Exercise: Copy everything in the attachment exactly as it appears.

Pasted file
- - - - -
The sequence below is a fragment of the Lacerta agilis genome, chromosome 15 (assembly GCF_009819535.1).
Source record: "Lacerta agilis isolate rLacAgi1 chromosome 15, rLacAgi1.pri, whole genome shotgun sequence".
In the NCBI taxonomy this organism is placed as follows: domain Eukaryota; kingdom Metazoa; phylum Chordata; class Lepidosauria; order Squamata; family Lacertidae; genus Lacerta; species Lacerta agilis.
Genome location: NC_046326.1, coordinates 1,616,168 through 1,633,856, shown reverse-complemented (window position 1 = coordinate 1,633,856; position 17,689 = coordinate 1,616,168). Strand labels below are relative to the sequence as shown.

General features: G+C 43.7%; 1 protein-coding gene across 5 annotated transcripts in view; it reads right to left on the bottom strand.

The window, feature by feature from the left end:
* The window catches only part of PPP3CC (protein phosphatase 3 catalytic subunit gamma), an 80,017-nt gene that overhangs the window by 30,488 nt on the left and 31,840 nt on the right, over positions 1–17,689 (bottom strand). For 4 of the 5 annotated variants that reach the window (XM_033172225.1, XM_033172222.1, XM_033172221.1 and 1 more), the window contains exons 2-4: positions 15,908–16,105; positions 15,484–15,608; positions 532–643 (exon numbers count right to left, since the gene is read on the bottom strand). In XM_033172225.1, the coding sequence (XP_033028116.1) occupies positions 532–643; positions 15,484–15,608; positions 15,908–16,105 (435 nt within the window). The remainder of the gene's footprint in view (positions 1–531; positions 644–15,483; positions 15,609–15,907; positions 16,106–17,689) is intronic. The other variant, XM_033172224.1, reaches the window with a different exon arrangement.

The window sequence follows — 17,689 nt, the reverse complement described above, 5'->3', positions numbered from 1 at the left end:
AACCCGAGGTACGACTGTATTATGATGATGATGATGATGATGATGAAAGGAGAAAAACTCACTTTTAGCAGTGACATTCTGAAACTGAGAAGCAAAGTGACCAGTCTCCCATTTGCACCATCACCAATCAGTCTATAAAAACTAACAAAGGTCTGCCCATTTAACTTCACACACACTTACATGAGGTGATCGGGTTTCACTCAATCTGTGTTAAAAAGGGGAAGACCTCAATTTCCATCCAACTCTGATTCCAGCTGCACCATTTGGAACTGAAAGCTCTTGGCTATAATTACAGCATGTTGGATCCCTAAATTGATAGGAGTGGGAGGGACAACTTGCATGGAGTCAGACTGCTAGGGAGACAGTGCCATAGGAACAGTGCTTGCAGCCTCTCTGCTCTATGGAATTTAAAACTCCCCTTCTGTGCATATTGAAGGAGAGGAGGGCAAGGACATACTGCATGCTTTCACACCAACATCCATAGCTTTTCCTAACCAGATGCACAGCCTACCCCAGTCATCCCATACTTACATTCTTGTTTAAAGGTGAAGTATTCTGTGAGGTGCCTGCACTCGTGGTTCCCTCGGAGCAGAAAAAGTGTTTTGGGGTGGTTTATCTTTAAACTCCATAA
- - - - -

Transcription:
The sequence below is a fragment of the Lacerta agilis genome, chromosome 15 (assembly GCF_009819535.1).
Source record: "Lacerta agilis isolate rLacAgi1 chromosome 15, rLacAgi1.pri, whole genome shotgun sequence".
In the NCBI taxonomy this organism is placed as follows: domain Eukaryota; kingdom Metazoa; phylum Chordata; class Lepidosauria; order Squamata; family Lacertidae; genus Lacerta; species Lacerta agilis.
Genome location: NC_046326.1, coordinates 1,616,168 through 1,633,856, shown reverse-complemented (window position 1 = coordinate 1,633,856; position 17,689 = coordinate 1,616,168). Strand labels below are relative to the sequence as shown.

General features: G+C 43.7%; 1 protein-coding gene across 5 annotated transcripts in view; it reads right to left on the bottom strand.

The window, feature by feature from the left end:
* The window catches only part of PPP3CC (protein phosphatase 3 catalytic subunit gamma), an 80,017-nt gene that overhangs the window by 30,488 nt on the left and 31,840 nt on the right, over positions 1–17,689 (bottom strand). For 4 of the 5 annotated variants that reach the window (XM_033172225.1, XM_033172222.1, XM_033172221.1 and 1 more), the window contains exons 2-4: positions 15,908–16,105; positions 15,484–15,608; positions 532–643 (exon numbers count right to left, since the gene is read on the bottom strand). In XM_033172225.1, the coding sequence (XP_033028116.1) occupies positions 532–643; positions 15,484–15,608; positions 15,908–16,105 (435 nt within the window). The remainder of the gene's footprint in view (positions 1–531; positions 644–15,483; positions 15,609–15,907; positions 16,106–17,689) is intronic. The other variant, XM_033172224.1, reaches the window with a different exon arrangement.

The window sequence follows — 17,689 nt, the reverse complement described above, 5'->3', positions numbered from 1 at the left end:
AACCCGAGGTACGACTGTATTATGATGATGATGATGATGATGATGAAAGGAGAAAAACTCACTTTTAGCAGTGACATTCTGAAACTGAGAAGCAAAGTGACCAGTCTCCCATTTGCACCATCACCAATCAGTCTATAAAAACTAACAAAGGTCTGCCCATTTAACTTCACACACACTTACATGAGGTGATCGGGTTTCACTCAATCTGTGTTAAAAAGGGGAAGACCTCAATTTCCATCCAACTCTGATTCCAGCTGCACCATTTGGAACTGAAAGCTCTTGGCTATAATTACAGCATGTTGGATCCCTAAATTGATAGGAGTGGGAGGGACAACTTGCATGGAGTCAGACTGCTAGGGAGACAGTGCCATAGGAACAGTGCTTGCAGCCTCTCTGCTCTATGGAATTTAAAACTCCCCTTCTGTGCATATTGAAGGAGAGGAGGGCAAGGACATACTGCATGCTTTCACACCAACATCCATAGCTTTTCCTAACCAGATGCACAGCCTACCCCAGTCATCCCATACTTACATTCTTGTTTAAAGGTGAAGTATTCTGTGAGGTGCCTGCACTCGTGGTTCCCTCGGAGCAGAAAAAGTGTTTTGGGGTGGTTTATCTTTAAACTCCATAA